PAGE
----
Written by: Adam Robins

Cob building – Isn’t that alternative? Well, yeah and no. The combining of sand and clay and straw into building materials is something that has been done for many years through many building cultures around the world. The Oregon Cob used most often in this region derives largely from English and Welsh traditions going back over a thousand years, with some cob structures over 600 years old still in use.

Isn’t that kind of weird? Yeah, and so is sawing down a 1000 year old tree to build something expected to last maybe 50 years.

Are you some sort of hippie? I don’t know. I just like buildings.

When I first started looking at cob construction while still in architecture school, the primary methods for getting around the code approval process boiled down to a few options: build something so small that a permit isn’t needed, build somewhere where getting cited for no permits isn’t likely (NOT RECOMMENDED), or go through a process of having the structure engineered and approved as alternative construction.

In the intervening years, as green consciousness about the built environment has expanded, there have been some signs of progress in building codes toward “alternative” methods and materials. We now have in the ORSC an appendix for strawbale construction, with both guidelines for load-bearing and non-loadbearing walls. For cob, however, it’s still largely build small, build in secret or in the boonies (NOT RECOMMENDED), or get an engineer.

So how does one get approval to build a structure made of a mixture of clay, sand, and straw? The following meeting minutes offer some clues. They are from an Alternative Technology Review Committee meeting where cob construction is discussed as one alternative. The discussion here touches on a lot of the issues with which BDS is primarily concerned.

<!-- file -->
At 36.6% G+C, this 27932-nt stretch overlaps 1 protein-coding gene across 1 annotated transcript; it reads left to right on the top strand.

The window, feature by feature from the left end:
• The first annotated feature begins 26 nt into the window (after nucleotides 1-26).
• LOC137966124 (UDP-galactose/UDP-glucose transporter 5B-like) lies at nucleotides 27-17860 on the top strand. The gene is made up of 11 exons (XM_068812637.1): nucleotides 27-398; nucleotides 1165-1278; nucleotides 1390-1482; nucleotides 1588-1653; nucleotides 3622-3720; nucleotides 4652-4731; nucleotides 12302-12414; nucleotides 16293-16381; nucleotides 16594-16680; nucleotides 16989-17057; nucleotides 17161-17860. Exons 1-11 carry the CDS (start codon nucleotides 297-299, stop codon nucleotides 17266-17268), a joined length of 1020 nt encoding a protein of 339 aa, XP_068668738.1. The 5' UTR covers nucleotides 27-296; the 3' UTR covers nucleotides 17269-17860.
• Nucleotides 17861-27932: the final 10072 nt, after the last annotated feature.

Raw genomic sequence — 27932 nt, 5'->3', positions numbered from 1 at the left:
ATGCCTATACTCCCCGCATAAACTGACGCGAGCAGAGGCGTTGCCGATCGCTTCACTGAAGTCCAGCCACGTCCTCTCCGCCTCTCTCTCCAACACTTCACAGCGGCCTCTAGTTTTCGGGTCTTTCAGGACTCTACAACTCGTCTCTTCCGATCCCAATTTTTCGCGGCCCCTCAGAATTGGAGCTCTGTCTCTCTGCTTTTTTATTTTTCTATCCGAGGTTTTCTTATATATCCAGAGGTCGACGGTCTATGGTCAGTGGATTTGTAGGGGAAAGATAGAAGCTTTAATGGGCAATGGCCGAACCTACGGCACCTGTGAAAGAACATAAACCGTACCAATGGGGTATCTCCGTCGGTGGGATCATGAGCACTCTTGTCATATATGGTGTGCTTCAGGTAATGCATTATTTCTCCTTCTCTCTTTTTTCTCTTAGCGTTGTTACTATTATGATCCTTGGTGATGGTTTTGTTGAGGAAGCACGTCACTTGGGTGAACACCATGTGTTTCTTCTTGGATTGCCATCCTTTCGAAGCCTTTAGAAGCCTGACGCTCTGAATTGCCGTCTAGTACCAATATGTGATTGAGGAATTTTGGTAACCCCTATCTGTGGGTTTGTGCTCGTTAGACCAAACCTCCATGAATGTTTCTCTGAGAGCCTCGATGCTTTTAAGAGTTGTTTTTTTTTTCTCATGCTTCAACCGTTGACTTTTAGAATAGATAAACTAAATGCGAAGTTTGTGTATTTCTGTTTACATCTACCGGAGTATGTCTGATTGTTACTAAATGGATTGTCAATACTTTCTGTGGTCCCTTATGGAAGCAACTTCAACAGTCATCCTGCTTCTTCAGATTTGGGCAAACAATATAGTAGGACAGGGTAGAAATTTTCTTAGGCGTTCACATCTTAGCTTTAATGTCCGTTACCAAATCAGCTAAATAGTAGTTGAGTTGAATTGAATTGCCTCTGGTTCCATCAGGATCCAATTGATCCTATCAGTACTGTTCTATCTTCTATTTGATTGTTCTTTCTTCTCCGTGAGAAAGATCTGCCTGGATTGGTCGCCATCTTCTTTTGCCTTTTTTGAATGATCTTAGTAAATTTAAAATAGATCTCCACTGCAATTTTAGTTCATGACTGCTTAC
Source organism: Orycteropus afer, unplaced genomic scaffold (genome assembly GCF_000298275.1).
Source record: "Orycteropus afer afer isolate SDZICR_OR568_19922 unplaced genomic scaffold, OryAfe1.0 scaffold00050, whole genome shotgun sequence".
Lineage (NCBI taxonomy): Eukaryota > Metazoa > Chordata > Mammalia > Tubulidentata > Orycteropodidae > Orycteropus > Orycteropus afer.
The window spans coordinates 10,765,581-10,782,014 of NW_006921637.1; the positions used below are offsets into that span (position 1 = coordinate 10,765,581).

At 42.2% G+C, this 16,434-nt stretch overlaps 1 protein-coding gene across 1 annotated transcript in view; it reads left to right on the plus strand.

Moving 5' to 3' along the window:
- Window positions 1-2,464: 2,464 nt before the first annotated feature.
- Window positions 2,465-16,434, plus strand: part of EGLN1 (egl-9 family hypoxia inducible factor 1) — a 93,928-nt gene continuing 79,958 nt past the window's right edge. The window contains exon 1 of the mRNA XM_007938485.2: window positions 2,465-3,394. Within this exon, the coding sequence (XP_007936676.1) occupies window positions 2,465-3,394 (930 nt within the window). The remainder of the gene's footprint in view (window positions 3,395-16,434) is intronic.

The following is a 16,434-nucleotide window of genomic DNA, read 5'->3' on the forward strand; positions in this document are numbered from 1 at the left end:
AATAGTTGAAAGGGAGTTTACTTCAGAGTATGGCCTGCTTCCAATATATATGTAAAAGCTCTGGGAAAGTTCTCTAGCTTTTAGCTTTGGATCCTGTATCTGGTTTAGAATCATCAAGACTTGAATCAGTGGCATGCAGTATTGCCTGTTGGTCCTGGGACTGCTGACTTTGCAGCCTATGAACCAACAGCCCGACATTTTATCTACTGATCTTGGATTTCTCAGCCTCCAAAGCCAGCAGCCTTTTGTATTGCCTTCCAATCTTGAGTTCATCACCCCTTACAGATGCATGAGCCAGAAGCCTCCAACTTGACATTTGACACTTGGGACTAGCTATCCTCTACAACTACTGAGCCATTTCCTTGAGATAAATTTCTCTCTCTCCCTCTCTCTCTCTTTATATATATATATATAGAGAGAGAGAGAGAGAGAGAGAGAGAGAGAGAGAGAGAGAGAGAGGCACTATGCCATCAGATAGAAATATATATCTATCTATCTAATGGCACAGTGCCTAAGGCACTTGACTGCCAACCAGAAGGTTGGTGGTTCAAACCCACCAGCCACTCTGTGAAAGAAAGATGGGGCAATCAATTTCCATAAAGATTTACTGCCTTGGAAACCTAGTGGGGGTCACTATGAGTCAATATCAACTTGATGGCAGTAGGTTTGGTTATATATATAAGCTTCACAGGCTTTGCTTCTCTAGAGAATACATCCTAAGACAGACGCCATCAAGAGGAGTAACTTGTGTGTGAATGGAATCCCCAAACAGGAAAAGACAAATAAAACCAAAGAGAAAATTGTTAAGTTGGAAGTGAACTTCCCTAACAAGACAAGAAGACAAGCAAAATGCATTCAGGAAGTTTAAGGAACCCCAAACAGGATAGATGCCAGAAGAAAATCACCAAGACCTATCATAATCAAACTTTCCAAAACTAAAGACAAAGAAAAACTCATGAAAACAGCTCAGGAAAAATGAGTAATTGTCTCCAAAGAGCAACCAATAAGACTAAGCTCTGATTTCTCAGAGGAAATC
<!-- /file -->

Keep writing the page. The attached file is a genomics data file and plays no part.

In summary, the committee acknowledges that cob is “green” and that it addresses the insulation requirement. There are concerns about it meeting other requirements, and one bizarre concern about a fire hazard. (As an aside, I don’t know quite how a lump of mostly clay and sand is supposed to catch fire.) Within the context of this meeting the ReCode initiative then being undertaken by TryOn Community Farm was brought up as one possible roadmap.

Recode now exists as its own entity, and has been working through the code adoption process to increase the content for sustainable building and development practices. They were in part behind the push to get the strawbale and composting toilets approved in the Oregon codes in 2011.

For now, however, we have the Alternative Technology Advisory Committee, such as this project by Sukita Crimmel of From These Hands for the building of an earthen masonry (cob) and firebrick Rumford style fireplace.

And there have been some moves by ATAC to get more code approval for cob.

Here is a basic video with lots of examples of cob construction.